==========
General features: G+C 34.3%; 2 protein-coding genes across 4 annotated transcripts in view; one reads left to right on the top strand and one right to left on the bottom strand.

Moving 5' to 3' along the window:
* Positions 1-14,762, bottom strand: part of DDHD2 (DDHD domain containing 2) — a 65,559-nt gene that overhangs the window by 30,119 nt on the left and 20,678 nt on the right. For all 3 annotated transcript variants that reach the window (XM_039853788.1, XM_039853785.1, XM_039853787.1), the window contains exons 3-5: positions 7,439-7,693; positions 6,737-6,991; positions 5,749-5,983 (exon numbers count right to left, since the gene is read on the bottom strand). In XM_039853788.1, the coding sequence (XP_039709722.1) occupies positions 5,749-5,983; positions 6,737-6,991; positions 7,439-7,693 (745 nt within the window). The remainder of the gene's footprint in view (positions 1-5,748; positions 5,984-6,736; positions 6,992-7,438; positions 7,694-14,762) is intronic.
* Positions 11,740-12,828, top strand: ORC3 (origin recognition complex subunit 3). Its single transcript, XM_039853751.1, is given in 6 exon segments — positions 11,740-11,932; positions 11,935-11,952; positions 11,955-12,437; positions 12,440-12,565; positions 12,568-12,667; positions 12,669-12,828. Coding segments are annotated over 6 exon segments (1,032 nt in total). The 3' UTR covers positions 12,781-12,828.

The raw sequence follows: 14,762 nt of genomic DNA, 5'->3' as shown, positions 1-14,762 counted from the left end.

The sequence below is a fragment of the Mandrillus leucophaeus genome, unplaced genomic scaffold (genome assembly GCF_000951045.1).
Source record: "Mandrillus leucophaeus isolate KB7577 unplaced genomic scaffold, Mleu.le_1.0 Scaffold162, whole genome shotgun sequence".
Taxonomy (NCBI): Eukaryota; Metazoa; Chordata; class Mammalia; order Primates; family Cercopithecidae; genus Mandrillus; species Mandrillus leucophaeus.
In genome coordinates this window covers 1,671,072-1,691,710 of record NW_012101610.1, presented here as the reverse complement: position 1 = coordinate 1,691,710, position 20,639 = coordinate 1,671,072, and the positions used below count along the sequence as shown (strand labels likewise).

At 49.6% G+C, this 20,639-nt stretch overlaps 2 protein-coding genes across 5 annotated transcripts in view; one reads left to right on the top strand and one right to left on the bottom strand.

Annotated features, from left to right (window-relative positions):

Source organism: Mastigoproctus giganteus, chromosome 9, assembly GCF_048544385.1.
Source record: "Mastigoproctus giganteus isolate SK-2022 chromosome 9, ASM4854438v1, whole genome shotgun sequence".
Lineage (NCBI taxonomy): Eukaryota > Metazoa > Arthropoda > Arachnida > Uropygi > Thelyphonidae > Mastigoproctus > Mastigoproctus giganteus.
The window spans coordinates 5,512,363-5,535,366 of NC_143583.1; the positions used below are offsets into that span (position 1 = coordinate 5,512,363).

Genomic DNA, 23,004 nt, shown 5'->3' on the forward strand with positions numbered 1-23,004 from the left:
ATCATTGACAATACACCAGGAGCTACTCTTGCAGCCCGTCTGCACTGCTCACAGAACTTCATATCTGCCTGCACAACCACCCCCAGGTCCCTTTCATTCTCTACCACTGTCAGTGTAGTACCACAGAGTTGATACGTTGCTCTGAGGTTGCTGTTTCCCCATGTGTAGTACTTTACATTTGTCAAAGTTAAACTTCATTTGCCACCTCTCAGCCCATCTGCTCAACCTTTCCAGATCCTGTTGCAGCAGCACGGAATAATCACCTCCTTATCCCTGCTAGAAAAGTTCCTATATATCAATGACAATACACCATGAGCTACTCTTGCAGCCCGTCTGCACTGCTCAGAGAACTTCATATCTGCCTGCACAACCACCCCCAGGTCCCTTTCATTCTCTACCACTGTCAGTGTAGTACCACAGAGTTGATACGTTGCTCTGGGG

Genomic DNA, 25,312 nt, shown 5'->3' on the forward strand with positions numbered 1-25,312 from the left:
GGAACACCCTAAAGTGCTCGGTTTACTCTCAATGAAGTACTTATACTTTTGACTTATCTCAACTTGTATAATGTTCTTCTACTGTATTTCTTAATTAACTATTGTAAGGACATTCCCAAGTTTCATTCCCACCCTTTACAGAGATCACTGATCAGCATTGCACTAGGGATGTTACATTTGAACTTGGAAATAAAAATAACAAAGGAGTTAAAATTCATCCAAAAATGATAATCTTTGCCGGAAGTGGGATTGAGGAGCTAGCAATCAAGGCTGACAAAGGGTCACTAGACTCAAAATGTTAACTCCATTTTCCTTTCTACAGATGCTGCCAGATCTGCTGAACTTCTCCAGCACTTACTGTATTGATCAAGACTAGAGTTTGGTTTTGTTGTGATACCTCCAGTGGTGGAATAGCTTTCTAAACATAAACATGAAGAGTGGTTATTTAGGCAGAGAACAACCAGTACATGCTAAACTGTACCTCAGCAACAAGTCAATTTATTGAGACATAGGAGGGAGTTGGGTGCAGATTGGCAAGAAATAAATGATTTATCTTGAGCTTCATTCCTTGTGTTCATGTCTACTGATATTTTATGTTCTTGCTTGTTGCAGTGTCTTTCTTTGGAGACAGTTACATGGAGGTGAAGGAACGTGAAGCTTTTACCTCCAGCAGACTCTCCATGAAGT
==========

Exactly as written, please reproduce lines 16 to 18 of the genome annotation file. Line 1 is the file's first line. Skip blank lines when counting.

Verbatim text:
Genomic DNA, 23,004 nt, shown 5'->3' on the forward strand with positions numbered 1-23,004 from the left:
ATCATTGACAATACACCAGGAGCTACTCTTGCAGCCCGTCTGCACTGCTCACAGAACTTCATATCTGCCTGCACAACCACCCCCAGGTCCCTTTCATTCTCTACCACTGTCAGTGTAGTACCACAGAGTTGATACGTTGCTCTGAGGTTGCTGTTTCCCCATGTGTAGTACTTTACATTTGTCAAAGTTAAACTTCATTTGCCACCTCTCAGCCCATCTGCTCAACCTTTCCAGATCCTGTTGCAGCAGCACGGAATAATCACCTCCTTATCCCTGCTAGAAAAGTTCCTATATATCAATGACAATACACCATGAGCTACTCTTGCAGCCCGTCTGCACTGCTCAGAGAACTTCATATCTGCCTGCACAACCACCCCCAGGTCCCTTTCATTCTCTACCACTGTCAGTGTAGTACCACAGAGTTGATACGTTGCTCTGGGG

Genomic DNA, 25,312 nt, shown 5'->3' on the forward strand with positions numbered 1-25,312 from the left: